Finally, a subject matter of the invention is a product, such as an OLED, which comprises at least one functional layer that was applied in a continuous process by means of screen printing.
 The term substrate strip material preferably describes flexible substrates such as films, etc., which exist in strip form. The substrate serves as the carrier of an OLED.
 According to an advantageous embodiment, the device comprises a row of identically acting screens that are arranged in series and accompany successive areas of the strip material during printing. In particular, the row of screens consisting of an organic material and/or a screen stencil is arranged in such a way that there are no non-printed and therefore unusable areas on the strip material. Thus, virtually 100% of the strip is utilized and a section of the completely coated strip produces two edges of two substrates.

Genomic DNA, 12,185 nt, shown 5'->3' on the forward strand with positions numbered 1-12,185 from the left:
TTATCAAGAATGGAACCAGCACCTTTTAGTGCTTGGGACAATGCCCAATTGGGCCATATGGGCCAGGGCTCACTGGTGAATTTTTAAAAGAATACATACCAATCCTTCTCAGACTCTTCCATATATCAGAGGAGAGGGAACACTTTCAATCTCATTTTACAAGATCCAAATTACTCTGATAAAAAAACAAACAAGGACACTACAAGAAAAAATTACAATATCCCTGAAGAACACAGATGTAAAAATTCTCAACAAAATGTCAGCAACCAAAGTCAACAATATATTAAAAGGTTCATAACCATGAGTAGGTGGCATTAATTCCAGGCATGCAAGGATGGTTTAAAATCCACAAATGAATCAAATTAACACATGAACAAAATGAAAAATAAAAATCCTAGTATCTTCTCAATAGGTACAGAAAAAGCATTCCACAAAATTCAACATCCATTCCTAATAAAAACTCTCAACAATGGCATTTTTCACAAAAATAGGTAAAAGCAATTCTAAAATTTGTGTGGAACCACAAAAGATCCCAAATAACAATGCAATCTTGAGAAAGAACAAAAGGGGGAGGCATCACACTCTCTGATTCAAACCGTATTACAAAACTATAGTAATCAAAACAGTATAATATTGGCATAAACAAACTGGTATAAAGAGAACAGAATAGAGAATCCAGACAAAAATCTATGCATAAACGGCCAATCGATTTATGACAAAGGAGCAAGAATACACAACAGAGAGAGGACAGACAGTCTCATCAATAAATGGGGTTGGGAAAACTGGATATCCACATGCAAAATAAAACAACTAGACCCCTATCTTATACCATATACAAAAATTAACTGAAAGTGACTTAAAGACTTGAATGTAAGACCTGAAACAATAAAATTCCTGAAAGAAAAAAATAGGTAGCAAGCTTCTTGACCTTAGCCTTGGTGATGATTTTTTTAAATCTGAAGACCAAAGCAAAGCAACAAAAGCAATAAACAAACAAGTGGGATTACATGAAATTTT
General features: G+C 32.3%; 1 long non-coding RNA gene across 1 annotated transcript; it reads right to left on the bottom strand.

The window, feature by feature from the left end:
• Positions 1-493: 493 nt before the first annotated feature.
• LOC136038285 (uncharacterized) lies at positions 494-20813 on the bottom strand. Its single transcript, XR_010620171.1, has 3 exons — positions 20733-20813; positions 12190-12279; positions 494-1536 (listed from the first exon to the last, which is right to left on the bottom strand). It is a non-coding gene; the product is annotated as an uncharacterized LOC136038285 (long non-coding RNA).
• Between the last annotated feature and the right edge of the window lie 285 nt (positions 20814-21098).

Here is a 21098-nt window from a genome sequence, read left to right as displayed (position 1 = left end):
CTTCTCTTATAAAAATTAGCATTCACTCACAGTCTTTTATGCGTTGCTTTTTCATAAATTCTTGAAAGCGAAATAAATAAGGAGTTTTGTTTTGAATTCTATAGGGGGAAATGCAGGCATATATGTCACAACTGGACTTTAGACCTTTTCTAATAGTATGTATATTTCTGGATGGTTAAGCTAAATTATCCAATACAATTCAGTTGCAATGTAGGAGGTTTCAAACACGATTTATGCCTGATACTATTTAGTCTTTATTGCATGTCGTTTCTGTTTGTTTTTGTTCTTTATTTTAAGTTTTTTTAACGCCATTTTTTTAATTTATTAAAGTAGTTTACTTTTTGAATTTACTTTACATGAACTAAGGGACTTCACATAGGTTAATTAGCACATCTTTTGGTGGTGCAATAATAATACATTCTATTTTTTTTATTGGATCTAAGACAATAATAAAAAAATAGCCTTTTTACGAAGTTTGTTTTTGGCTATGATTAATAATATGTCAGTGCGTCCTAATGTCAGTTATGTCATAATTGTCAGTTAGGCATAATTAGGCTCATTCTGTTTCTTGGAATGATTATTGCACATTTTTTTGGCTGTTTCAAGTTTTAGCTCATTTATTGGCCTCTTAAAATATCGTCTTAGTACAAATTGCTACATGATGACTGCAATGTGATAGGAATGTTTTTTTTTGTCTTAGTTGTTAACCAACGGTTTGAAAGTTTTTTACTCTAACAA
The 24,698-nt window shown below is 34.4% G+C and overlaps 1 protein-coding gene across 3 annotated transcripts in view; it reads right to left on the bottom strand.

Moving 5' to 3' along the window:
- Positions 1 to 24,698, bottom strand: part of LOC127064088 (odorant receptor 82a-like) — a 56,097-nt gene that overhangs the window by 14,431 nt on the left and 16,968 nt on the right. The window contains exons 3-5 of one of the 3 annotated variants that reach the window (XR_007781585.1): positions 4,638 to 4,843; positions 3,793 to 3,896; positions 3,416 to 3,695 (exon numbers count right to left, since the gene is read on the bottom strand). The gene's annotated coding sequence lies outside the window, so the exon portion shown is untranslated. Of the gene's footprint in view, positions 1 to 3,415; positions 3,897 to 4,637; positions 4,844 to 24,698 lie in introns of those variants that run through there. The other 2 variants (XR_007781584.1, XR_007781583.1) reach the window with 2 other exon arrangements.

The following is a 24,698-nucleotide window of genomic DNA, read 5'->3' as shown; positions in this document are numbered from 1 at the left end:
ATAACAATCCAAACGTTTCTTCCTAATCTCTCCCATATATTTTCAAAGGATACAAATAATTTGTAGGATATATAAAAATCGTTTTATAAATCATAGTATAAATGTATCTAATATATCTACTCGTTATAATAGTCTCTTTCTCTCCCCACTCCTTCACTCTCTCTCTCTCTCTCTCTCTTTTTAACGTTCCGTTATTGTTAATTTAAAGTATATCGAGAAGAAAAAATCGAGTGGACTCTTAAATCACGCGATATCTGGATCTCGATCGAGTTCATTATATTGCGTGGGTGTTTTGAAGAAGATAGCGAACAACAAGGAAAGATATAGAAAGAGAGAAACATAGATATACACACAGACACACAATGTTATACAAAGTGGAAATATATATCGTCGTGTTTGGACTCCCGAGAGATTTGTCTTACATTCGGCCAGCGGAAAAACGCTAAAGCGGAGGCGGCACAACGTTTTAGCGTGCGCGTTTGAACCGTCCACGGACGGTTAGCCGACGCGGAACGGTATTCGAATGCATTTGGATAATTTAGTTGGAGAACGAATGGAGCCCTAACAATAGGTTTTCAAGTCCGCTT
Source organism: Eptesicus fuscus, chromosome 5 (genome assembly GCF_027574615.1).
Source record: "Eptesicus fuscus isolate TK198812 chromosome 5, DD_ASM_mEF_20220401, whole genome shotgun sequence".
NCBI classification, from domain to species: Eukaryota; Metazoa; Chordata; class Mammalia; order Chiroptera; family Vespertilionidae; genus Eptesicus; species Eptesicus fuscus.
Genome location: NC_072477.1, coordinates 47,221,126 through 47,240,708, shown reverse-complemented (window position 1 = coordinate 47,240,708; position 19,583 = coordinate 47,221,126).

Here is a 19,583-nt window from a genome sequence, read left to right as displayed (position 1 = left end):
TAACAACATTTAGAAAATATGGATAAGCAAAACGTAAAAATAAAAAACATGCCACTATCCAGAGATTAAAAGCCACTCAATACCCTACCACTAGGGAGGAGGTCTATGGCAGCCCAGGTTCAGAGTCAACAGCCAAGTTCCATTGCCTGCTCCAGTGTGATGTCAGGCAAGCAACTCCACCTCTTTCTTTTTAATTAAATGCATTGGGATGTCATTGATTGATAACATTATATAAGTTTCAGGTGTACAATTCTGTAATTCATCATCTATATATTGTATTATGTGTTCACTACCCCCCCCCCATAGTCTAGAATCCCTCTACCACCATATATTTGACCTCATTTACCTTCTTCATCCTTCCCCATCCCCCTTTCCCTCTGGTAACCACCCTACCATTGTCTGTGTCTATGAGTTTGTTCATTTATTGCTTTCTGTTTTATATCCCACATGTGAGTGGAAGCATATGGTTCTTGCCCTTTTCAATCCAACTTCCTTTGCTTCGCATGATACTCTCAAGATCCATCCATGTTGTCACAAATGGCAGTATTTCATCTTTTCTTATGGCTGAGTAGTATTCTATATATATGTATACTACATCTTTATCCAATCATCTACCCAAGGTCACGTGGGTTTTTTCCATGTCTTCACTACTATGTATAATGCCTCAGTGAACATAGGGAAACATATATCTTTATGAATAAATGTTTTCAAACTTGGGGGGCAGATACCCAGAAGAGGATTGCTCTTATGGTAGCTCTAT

According to an embodiment, the device prints at a level of precision that typically permits a tolerance of only a few dozen μm.
 According to an embodiment of the method, the substrate strip material is imprinted at a typical speed of 0.5 m/s, preferably in the range of 0.25 to 1 m/s.
 Strip widths are preferably between 50 and 500 mm, depending on the application.
 According to an advantageous embodiment of the device, several differently operating screens or rows of screens are arranged in series, so that a complete OLED can be produced in one device.
 A substrate strip material is typically 0.005 to 1 mm thick and 50 to 500 mm wide.